The Telegraph
Since 1st March, 1999
Email This Page
Baby dies on road, police squabble
- People call cops but don’t save girl

Howrah, July 21: A newborn abandoned on the bank of the Hooghly lay for several hours this morning as local people looked on and two police stations fought over whose area the baby was in.

The girl was alive when people who take a dip in the river at Bimala Devi Ghat in Ghusuri saw her.

Residents trooped in to see the baby move its tiny limbs but washed their hands of the matter after calling up the Bally and Malipanchghara police stations.

“We saw the baby moving and realised it was alive. But we waited for the police. We didn’t realise that the police will take so long to come,” said Santosh Shaw, a local resident.

The police from Bally, only about 3km away, arrived four hours later. The baby had died by then. The body was taken to a hospital for post-mortem.

Malipanchghara police denied receiving any call informing them about the baby.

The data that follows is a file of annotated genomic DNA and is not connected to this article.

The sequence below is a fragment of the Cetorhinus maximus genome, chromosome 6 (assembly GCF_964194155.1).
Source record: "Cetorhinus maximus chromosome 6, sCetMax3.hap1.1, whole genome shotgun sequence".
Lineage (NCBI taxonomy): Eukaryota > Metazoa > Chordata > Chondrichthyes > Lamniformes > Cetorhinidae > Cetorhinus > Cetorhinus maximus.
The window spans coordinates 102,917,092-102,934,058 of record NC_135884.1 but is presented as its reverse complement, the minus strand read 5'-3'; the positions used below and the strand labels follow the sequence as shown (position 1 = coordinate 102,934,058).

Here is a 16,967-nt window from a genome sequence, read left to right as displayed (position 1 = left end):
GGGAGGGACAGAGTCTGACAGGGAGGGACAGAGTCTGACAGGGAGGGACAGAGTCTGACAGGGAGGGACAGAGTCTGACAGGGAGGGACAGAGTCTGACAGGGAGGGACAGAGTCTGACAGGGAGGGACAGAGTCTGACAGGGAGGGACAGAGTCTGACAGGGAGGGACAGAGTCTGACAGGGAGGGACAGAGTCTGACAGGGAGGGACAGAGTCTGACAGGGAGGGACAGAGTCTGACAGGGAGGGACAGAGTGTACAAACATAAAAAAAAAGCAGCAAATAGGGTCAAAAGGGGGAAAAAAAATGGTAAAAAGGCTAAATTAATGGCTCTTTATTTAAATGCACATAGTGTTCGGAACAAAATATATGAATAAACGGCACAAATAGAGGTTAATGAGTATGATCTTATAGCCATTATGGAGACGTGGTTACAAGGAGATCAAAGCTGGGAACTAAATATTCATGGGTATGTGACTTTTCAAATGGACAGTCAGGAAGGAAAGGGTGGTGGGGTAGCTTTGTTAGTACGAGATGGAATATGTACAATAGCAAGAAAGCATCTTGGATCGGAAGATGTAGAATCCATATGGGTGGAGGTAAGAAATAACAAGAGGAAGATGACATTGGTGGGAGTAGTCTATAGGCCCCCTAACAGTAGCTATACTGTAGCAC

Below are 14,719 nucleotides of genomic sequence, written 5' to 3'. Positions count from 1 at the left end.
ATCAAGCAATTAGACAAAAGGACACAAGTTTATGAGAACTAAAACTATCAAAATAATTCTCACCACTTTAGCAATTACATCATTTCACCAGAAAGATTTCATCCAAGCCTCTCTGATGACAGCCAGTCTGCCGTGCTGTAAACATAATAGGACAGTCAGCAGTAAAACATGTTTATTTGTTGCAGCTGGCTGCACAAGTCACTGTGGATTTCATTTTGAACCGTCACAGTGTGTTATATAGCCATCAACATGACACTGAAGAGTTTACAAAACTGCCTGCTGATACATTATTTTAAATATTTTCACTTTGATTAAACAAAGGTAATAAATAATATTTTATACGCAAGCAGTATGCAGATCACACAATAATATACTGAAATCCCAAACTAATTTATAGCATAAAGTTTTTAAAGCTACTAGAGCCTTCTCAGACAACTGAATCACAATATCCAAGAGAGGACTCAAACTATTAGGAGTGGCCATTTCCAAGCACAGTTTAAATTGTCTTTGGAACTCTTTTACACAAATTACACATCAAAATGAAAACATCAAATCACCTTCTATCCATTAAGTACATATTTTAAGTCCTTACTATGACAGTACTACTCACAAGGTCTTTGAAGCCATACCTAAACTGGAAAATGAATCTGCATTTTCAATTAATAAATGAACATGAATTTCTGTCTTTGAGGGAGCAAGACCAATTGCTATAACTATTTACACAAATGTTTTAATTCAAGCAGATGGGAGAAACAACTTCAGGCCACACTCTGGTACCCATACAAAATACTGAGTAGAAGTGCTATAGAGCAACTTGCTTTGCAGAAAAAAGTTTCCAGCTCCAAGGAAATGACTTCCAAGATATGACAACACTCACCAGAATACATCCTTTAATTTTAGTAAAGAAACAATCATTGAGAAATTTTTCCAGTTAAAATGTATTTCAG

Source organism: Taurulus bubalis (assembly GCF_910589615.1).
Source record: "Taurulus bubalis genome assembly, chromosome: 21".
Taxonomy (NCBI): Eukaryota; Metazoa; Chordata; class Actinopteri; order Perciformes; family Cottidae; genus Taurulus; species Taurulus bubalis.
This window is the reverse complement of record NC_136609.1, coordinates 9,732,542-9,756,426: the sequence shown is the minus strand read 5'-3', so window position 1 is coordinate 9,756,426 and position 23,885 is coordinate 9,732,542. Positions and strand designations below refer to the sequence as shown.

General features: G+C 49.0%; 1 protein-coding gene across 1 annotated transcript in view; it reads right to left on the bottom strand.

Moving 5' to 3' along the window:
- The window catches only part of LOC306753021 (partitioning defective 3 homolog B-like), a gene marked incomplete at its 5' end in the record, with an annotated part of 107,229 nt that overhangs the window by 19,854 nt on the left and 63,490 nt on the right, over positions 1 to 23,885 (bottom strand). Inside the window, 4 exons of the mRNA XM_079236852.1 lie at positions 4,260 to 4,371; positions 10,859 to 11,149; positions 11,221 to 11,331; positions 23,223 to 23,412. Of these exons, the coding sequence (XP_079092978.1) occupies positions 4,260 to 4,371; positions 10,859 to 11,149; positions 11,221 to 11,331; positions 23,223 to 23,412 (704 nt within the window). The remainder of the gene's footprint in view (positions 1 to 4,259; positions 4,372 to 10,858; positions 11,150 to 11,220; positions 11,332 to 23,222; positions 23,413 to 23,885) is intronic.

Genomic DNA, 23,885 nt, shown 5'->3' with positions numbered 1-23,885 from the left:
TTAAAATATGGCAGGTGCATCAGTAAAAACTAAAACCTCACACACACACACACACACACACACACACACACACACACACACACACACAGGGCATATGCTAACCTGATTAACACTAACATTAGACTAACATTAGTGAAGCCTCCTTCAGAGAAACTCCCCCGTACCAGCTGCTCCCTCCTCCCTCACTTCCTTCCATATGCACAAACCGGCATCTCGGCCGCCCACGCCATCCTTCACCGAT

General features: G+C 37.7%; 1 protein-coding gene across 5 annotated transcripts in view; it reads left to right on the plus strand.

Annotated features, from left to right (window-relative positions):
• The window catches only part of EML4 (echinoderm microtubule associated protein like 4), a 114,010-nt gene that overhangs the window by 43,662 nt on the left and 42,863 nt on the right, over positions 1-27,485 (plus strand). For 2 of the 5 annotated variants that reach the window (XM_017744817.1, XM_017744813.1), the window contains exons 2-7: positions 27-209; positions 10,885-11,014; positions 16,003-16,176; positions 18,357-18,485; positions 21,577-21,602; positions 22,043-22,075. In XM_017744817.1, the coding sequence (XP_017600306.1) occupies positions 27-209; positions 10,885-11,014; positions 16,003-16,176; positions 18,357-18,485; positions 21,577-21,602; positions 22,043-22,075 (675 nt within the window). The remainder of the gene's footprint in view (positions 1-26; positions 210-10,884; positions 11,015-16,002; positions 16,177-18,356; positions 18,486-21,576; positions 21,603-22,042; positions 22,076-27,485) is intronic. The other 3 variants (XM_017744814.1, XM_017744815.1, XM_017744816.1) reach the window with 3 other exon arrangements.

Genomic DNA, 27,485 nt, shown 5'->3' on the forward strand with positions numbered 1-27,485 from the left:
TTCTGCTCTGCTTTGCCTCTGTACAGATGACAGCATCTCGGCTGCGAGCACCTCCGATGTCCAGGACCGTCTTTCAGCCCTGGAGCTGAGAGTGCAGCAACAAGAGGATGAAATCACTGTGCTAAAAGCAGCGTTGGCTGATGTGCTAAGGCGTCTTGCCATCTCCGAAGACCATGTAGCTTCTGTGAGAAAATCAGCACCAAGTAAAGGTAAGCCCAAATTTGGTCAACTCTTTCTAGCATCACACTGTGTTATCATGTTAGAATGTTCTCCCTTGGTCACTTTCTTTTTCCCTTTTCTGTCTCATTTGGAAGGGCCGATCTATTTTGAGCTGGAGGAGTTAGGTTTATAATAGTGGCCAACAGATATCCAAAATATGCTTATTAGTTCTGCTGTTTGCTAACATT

Three youths were among the first to see her on the road. One of them, Samir Sadhu- khan, said: “Some goons took away Rs 4,000, my watch, cellphone and some valuable pa- pers while I was returning home last night. Half an hour after the incident, I called up my number and when one of them responded, I requested him to return my papers. He told me they had thrown them away at the ghat. I went looking for the papers with two of my friends this morning.”

Not knowing which police station the area belonged to, the trio “immediately” rang up both Malipanchghara and Bally police stations.

“Nobody informed us about the baby. Moreover, that area is not under our jurisdiction,” said Rabindranath Chakraborty, the inspector in charge of Malipanchghara.

Bally police initially tried to dodge responsibility, saying the area was under Malipanchghara police station. Hours later, the officer there realised that the Ghusuri ghat was under his jurisdiction.

“It is Bally police station that took the baby to the hospital,” inspector-in-charge Asit Sau almost seemed to be bragging.

Sau failed to explain why it took his men four hours to reach Bimala Devi Ghat.

Several local people, who were happy being mere onlookers, said they were scared of police harassment.

“The police would have invariably tried to harass us by calling us to the police station at odd hours for questioning,” said one of them.

“They could have also accused me of bringing the baby there,” said another.

Email This Page